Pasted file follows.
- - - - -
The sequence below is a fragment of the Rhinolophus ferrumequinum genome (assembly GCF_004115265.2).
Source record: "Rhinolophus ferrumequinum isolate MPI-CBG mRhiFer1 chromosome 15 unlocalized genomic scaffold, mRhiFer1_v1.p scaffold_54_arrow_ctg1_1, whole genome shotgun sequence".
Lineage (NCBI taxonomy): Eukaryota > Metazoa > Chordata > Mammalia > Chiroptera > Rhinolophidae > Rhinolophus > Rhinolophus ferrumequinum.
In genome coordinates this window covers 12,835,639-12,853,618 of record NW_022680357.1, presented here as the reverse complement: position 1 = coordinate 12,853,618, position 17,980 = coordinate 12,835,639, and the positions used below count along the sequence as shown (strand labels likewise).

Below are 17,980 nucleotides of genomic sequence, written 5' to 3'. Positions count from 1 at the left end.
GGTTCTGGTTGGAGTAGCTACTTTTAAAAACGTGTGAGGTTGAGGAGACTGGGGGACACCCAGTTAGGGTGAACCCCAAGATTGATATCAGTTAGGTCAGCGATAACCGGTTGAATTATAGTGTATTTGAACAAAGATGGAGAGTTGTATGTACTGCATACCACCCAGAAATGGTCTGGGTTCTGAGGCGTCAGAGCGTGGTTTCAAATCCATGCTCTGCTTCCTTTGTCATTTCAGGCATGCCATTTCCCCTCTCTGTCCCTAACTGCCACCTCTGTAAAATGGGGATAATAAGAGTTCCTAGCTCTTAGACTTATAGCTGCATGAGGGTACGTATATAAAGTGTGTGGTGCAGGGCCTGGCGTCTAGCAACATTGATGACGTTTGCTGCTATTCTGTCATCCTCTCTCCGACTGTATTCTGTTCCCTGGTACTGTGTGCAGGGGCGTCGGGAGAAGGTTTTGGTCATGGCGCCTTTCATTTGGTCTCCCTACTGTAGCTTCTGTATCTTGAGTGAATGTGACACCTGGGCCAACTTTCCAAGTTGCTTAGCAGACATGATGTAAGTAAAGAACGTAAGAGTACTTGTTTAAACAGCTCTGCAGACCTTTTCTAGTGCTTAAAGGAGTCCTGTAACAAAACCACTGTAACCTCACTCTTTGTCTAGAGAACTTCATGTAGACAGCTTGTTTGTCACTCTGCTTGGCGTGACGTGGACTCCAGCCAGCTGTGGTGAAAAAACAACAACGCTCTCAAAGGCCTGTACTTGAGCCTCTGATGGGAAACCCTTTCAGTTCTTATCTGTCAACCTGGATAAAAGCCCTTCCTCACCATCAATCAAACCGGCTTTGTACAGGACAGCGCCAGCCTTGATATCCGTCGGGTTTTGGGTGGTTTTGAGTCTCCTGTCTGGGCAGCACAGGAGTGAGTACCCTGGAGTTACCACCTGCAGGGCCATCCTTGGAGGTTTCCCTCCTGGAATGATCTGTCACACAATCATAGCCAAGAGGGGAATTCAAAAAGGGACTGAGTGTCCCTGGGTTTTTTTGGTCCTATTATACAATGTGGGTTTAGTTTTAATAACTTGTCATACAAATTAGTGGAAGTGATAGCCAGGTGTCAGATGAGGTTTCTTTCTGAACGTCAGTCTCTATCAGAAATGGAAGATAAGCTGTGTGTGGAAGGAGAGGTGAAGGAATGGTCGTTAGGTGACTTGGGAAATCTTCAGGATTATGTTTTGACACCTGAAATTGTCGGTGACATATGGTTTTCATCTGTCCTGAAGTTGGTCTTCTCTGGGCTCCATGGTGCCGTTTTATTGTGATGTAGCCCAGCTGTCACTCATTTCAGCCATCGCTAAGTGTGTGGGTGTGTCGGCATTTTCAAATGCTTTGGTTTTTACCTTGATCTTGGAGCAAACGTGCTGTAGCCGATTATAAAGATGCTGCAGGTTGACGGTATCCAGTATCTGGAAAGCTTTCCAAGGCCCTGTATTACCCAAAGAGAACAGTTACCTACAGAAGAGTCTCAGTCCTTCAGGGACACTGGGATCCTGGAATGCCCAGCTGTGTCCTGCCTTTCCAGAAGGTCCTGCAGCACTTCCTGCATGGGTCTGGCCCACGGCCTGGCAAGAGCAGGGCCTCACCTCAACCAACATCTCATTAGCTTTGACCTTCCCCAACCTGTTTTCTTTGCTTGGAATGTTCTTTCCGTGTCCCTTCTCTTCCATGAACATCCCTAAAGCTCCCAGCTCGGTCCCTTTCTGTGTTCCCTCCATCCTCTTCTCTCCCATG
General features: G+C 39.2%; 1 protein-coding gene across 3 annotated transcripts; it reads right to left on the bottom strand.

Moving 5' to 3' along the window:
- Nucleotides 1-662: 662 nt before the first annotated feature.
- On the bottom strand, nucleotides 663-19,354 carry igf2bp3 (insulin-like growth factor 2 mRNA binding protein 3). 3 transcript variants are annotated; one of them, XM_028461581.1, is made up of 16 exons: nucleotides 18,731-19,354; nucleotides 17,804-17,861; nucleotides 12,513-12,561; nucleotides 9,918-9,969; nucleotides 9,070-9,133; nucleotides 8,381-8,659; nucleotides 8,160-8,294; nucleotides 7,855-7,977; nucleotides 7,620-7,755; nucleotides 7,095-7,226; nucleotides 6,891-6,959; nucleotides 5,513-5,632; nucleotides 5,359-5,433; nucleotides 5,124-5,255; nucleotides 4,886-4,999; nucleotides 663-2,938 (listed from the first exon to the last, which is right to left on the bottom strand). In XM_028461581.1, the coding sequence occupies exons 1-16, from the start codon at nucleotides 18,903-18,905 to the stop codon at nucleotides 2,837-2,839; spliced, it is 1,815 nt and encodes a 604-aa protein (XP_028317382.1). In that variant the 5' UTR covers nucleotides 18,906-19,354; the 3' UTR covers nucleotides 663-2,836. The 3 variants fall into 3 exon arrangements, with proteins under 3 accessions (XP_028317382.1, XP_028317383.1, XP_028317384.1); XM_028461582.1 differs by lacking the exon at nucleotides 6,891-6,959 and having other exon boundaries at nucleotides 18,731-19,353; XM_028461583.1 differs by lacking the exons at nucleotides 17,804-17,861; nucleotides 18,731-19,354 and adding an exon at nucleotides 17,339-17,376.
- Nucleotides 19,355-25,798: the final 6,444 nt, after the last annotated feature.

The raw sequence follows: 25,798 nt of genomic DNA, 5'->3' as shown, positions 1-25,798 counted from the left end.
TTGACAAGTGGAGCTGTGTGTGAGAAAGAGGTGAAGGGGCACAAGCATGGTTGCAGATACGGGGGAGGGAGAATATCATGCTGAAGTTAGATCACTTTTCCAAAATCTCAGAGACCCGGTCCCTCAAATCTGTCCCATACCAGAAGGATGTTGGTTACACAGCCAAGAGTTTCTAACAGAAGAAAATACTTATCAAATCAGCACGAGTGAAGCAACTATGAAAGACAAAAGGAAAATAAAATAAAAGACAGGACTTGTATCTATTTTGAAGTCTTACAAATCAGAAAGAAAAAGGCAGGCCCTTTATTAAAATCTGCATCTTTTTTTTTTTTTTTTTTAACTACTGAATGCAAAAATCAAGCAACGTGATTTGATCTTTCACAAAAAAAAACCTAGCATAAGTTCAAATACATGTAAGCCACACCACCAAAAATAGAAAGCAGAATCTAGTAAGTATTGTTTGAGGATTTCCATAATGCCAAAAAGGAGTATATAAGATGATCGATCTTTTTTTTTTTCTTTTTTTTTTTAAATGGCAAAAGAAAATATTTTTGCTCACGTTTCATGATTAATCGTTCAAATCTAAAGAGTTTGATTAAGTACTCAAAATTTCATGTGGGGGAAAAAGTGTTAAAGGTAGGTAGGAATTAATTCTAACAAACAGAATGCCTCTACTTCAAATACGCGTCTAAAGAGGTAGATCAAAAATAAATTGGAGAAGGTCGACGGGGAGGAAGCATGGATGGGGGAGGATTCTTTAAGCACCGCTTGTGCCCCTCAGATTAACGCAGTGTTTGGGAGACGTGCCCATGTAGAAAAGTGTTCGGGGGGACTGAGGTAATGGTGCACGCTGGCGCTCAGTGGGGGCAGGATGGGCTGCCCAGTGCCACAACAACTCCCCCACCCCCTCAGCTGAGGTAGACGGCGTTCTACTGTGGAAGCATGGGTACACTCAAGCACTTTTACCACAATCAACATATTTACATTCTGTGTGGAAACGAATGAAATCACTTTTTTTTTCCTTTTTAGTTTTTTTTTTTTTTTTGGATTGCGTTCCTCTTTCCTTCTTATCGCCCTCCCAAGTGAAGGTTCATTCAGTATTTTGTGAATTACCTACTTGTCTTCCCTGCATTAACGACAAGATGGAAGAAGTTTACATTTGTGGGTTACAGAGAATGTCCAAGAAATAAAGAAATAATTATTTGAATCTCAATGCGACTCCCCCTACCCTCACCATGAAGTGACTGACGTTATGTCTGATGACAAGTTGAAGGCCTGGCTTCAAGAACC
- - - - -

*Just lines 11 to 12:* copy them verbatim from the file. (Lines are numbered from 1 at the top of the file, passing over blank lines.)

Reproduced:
- Nucleotides 19,355-25,798: the final 6,444 nt, after the last annotated feature.

The raw sequence follows: 25,798 nt of genomic DNA, 5'->3' as shown, positions 1-25,798 counted from the left end.